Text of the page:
Oslo Innovation Week 2018

Oslo Green Capital of Europe

I was lucky enough to attend Oslo Innovation Week (OIW) last week. It was my third one, and my first since it was moved from cold November to sunny September.

Run by Oslo Business Region, Oslo’s agency for supporting the local startup ecosystem, it has really gone from strength to strength over the last few years, and there is an impressive bond between the government side and the startup clusters. This year’s biggest name was Barack Obama who talked about environment sustainability being the biggest global challenge to a buzzing audience.

This year’s theme was ‘dugnad’, which sounds like Olde English (and a bit like my name), and means collaboration in Norwegian, and is expanded on in Oslo Innovation Week’s manifesto: “the attendees, keynotes, partners and event organisers create Oslo Innovation Week together”.

The first thing to say about OIW is how gender balanced it is - a product of it being so carefully and thoughtfully organised by OIW organise, Siw Andersen and Head of Oslo Business Region Fredrik Winther.

The first day was hosted by the impressive social entrepreneur Isabelle Farzaneh Davodi, founder of Folk Oslo, which brings together people and businesses to create solutions to solve societal challenges. A two-hour session focussing on Blockchain was presented entirely by women. We heard from Nathana Sharma of the Singularity University who described blockchain as a ‘giant Google Sheet with a detailed editing audit trail’. And then Anu Bhardwaj hosting a panel with Susan Oh and Natalia Ameline speaking about how important is is to collaborate (dugnad, again) and add to the open architecture of blockchain, and help legitimise it. They also talked about their networks Crypto Chicks and QRYPTO QUEENS, hosts of Blockchain on the Beach in California in November (sign me up!).

So why was I there?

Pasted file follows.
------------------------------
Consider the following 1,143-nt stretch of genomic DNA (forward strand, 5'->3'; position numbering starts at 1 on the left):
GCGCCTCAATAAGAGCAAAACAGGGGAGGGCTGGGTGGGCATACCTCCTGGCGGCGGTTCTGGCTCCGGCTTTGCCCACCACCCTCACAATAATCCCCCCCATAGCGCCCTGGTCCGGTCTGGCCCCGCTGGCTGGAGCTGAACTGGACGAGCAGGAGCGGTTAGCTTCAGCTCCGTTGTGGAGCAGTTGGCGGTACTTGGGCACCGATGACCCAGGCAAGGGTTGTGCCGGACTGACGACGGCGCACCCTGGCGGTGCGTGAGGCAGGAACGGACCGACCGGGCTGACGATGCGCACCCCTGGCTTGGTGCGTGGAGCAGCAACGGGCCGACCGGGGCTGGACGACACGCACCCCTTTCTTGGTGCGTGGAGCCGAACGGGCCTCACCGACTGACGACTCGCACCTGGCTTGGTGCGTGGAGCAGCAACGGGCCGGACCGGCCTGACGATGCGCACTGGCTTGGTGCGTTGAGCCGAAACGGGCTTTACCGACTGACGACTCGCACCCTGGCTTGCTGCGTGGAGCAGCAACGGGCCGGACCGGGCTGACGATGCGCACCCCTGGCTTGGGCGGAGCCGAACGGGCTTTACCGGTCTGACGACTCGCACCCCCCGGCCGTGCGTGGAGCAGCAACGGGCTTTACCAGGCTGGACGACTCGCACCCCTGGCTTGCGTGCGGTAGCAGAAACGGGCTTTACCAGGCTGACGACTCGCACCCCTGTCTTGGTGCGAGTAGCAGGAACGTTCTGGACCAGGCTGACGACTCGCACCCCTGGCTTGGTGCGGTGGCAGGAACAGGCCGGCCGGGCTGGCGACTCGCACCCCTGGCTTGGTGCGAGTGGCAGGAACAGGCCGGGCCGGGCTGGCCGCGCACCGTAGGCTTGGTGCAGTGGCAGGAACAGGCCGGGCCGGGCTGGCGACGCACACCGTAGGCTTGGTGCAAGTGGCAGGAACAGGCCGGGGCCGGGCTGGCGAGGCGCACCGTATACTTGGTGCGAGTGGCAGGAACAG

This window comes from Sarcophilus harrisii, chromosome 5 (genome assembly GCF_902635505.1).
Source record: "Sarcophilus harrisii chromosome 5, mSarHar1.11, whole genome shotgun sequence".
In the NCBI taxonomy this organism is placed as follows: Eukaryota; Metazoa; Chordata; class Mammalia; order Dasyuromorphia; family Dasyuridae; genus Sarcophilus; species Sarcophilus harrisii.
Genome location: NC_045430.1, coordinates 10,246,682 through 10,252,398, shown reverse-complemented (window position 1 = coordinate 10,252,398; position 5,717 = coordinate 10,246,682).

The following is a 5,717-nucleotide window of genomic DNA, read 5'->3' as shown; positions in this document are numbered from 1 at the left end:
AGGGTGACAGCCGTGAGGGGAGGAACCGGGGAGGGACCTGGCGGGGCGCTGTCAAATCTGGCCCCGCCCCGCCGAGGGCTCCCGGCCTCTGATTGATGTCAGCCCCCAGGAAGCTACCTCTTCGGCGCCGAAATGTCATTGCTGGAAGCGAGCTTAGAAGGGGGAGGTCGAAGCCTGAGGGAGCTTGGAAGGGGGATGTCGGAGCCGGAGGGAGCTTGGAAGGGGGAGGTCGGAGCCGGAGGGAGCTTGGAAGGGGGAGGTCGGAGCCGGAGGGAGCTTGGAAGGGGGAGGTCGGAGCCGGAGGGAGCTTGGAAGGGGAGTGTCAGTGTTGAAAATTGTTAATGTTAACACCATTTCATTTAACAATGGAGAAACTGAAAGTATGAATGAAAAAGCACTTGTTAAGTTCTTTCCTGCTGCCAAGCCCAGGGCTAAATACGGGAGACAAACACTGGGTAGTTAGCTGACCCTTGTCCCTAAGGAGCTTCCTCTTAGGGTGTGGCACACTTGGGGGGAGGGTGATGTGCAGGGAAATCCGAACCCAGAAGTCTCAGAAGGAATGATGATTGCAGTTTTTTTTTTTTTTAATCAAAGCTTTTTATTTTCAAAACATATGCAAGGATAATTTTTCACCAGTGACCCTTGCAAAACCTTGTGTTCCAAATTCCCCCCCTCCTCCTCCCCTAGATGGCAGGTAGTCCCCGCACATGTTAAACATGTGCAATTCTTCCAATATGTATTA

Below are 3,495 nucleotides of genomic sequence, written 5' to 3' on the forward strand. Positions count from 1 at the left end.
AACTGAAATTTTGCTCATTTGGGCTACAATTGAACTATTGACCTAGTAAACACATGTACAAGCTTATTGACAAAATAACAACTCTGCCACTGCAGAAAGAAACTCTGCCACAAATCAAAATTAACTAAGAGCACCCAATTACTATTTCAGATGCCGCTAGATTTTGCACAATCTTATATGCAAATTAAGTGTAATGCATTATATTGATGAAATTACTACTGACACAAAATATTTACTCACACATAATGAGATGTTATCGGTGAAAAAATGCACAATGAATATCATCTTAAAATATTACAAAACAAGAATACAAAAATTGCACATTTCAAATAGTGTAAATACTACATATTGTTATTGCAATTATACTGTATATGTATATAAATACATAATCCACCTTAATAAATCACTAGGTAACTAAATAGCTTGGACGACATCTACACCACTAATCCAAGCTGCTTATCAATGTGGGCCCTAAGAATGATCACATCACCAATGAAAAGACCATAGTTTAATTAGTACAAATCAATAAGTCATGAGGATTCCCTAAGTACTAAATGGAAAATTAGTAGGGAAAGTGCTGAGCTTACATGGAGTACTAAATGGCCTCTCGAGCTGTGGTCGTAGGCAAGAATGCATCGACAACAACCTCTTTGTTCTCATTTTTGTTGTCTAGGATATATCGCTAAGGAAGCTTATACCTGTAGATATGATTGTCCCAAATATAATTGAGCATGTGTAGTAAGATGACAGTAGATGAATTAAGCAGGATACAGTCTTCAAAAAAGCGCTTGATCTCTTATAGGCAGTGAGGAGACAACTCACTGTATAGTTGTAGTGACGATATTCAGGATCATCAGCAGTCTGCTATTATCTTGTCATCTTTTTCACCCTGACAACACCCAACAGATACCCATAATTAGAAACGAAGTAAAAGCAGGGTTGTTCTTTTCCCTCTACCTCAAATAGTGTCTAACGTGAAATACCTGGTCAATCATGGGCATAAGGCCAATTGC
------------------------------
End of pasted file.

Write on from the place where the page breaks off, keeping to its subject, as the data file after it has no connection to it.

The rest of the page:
Throughout 2019 Oslo will be the European Green Capital. Remarkable City are working with the London Borough of Hackney, helping develop their strategy around international partnerships, and Hackney has been working with the City of Oslo for the last six years, supporting startup trade and sharing best practice. So I travelled over (at no cost to the council) to hear more about Oslo’s plans for next year.

I first worked on the relationship between Oslo and Hackney relationship in 2012 when Hackney was one of the hosts of the London Olympics. One of the main driving forces was entrepreneur Johan Brand who had seen the fruitful relationship between Hackney and Austin (see if you can spot Johan’s orange beanie in the photo below). He saw opportunities for the Oslo and Hackney startup sectors to work together, with both areas being strong in creative technology and having environmental sustainability agendas.

So what what can I report back about Oslo’s plans for European Green Capital 2019?

The first thing to say is that Oslo are serious about sustainability - the phrase I heard several times, ‘keeping the green green and the blue blue’ is central to how they run their city, it’s not an add on. They even publish an annual climate budget. Oslo is in a good position to be so proactive, being a wealthy city and therefore able to invest in this area. In addition to this they have the political support to be able to deliver on big visions that might be difficult elsewhere, for instance because of them having a short term detrimental impact on the economy. So they are a great exemplar and will really do the European Green Capital title justice.

There will be special events, conferences, activities and showcases throughout the year. The programme is currently being finalised, but you can find out the latest information here and by following @GreenOslo2019.

We got a taste of it at the opening event on Sunday, where the startup Chooose presented. Companies are able to pollute more by buying carbon vouchers, and the mission of Chooose is push up the prices of these vouchers. The event was hosted at restaurant Asia, which prides itself on not using single use plastic and wasting very little food. We were treated to a salad which had a sauce made from three waste products including the water that they boil their chickpeas in.

And then throughout the week City of Oslo special advisers Kristin Anderssen and Petra Andersen hosted a series of events in a pop-up tent outside Oslo city hall (you can see the tent on the left in the photo above). Talks and presentations explored some of Oslo’s Green Capital themes such as air quality, zero waste, public health, creating a car-free centre, more efficient goods transportation and compact urban development.

All in all, it was inspiring stuff - go Oslo!

Duncan RayCities, Business